Postdoctoral scholar and I School alum Nitin Kohli has been awarded the prestigious iSchools Doctoral Dissertation Award for his dissertation, “Leveraging Differential Privacy While Attending to Social and Political Commitments.”
iSchools is an international organization (not related to the School of Information) centered around supporting and strengthening doctoral programs and research involving information or information sciences at various universities around the world.
In this dissertation, Dr. Kohli examined how to design algorithms to create “privacy-protective statistics” that can attend to different social and political commitments. He identified a prominent issue affecting statistical agencies — just because data was aggregated didn’t mean that individual privacy was guaranteed.
“Since statistics contain information about a dataset, then when more and more statistics are released, more and more information about the dataset is released,” he explained. “After a point, it will become possible to narrow down what possible values must be in the dataset, and what possible values could not be in the data set.”
This process of reverse engineering the data, called a reconstruction attack, has real implications. The U.S. Census discovered that records of 46% of the U.S. population, which is about 142 million individuals, could be reconstructed by using the published 2010 statistics.
Enter: differential privacy, which enables the ability to compute statistics in a privacy-preserving manner by creating carefully crafted “noise.” While effective, there is a tradeoff — the “noise” can inadvertently make it difficult to attend to values such as fairness and health, especially since they rely on accurate information. “My dissertation examined how we can leverage differential privacy effectively while simultaneously attending to other values, even in the presence of this noise,” Dr. Kohli described.
“Protecting privacy is not just an intellectual exercise — it is a serious matter that requires the utmost attention, especially in the face of new and emerging technologies…My goal throughout my research is to aid practitioners, policymakers, and researchers seeking to use mathematical approaches to attend to specific social and political commitments, including privacy, in areas where statistical knowledge is essential to advancing the public good,” he added.
Kohli is a three time UC Berkeley graduate; he received his bachelor’s in mathematics and statistics, master’s in information and data science in 2015, and a Ph.D. in information science in 2021. He is currently affiliated with the UC Berkeley Center for Effective Global Action, Global Policy Lab, and works with Professors Joshua Blumenstock and Paul Laskowski on various projects.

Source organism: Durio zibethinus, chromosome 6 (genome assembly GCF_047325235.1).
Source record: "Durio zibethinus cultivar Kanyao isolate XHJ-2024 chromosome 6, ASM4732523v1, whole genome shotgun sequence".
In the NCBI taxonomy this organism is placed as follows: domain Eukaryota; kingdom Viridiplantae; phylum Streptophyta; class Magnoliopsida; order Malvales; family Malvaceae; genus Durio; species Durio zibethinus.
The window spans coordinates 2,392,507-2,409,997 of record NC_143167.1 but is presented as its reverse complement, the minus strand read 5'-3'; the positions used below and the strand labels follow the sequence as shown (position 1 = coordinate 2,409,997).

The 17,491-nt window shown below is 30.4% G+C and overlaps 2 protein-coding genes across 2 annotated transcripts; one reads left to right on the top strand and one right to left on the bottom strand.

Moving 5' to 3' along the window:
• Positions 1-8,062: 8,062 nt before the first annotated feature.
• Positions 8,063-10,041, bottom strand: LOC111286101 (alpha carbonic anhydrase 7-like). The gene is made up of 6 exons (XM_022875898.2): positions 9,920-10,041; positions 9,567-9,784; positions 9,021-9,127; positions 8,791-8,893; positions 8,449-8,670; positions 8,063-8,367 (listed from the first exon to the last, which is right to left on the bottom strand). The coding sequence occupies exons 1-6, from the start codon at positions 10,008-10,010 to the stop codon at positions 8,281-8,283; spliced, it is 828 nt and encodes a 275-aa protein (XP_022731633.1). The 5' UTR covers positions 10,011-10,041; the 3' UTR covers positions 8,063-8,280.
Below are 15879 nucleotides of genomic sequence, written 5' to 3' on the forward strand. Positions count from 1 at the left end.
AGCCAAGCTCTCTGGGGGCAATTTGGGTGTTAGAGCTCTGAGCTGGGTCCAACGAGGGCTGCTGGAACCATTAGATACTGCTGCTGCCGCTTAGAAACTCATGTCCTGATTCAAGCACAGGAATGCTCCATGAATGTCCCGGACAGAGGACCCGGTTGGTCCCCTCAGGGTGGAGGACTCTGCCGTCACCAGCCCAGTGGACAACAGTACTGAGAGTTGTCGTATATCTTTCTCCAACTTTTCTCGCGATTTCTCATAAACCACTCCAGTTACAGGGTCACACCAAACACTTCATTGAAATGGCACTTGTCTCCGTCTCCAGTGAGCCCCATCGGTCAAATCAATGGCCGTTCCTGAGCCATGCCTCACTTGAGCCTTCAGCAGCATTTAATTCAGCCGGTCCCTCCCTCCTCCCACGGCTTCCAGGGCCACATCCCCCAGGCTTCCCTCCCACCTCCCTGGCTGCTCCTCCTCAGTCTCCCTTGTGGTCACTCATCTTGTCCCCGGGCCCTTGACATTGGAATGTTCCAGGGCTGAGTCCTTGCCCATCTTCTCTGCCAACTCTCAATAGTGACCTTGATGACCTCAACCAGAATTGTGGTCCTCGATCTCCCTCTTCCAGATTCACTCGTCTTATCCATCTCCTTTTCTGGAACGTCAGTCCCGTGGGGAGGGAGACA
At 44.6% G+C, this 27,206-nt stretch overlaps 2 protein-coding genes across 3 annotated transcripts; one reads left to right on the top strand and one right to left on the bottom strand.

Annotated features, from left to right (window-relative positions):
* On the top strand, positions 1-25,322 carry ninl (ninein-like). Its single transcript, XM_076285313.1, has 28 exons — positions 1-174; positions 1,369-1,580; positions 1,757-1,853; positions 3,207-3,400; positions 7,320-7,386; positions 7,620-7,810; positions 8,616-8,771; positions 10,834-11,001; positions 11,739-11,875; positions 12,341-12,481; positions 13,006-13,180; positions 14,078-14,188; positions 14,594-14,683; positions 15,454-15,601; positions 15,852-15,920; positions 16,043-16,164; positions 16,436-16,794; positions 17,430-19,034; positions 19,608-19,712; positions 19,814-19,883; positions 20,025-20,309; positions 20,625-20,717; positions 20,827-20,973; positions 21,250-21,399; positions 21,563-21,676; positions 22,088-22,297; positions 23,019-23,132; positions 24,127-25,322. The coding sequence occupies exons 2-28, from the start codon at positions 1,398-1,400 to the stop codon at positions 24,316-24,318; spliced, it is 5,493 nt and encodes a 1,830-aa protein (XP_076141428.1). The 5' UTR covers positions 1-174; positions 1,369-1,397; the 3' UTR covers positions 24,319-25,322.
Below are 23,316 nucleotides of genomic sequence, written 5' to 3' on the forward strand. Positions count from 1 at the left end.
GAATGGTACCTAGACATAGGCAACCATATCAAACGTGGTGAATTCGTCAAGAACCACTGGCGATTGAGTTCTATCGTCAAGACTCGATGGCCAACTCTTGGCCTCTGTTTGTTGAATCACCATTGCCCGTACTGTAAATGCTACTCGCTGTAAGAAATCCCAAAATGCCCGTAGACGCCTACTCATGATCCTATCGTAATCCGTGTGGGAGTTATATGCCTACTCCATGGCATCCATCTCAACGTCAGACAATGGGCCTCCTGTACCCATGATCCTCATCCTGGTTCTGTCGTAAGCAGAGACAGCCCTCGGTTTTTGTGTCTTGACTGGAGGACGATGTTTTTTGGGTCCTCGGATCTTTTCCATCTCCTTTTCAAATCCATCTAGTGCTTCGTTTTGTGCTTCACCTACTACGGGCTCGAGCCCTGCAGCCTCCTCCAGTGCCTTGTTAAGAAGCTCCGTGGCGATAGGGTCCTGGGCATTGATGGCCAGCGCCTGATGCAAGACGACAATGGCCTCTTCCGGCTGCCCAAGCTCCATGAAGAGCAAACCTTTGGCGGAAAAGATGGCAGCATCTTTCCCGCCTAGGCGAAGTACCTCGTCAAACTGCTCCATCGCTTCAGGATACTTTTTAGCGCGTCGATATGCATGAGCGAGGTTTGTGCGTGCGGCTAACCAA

The iSchools Doctoral Dissertation Award recognizes outstanding work in the information field. Applicants must be nominated and go through a two-phase review process.
Professor Deirdre Mulligan, Kohli’s nominator, commented, “Dr. Kohli’s work…is a compelling example of the research advances possible when scholars use techniques from applied mathematics — including game theory and mechanism design, cryptography, and statistics — with research on domain specific needs and problems. The novelty, creativity, and practical contributions of Dr. Kohli’s dissertation makes it an excellent choice for the iSchools Doctoral Dissertation Award.”
Kohli dedicates the award to his 25 year-old self, who applied to Ph.D. programs because he had so many questions about the role that mathematical advances, like differential privacy, could play in society. “This is why the iSchools Doctoral Dissertation Award means so much to me,” he added, “because I wrote my dissertation to answer the questions that I had in the past when I was a young data scientist who felt disillusioned about the work he was doing, hoping one day others who feel the same way or have the same questions I did will be able to build upon my work and continue finding ways to better attend to privacy and other social and political commitments.”
“This award is a testament to a multitude of factors. Of course, it’s a testament to all the work I’ve put in over the years. And it’s also a testament to UC Berkeley – I’ve done my bachelors, my masters, and my Ph.D. here, so it’s safe to say this dissertation is also a product of Berkeley as well.”
Dr. Kohli also thanked his family, Michael Wong and Mike Leong of the Student Learning Center at Berkeley, Professors Deirdre Mulligan, Paul Laskowksi, Joshua Blumenstock, and Mortiz Hardt.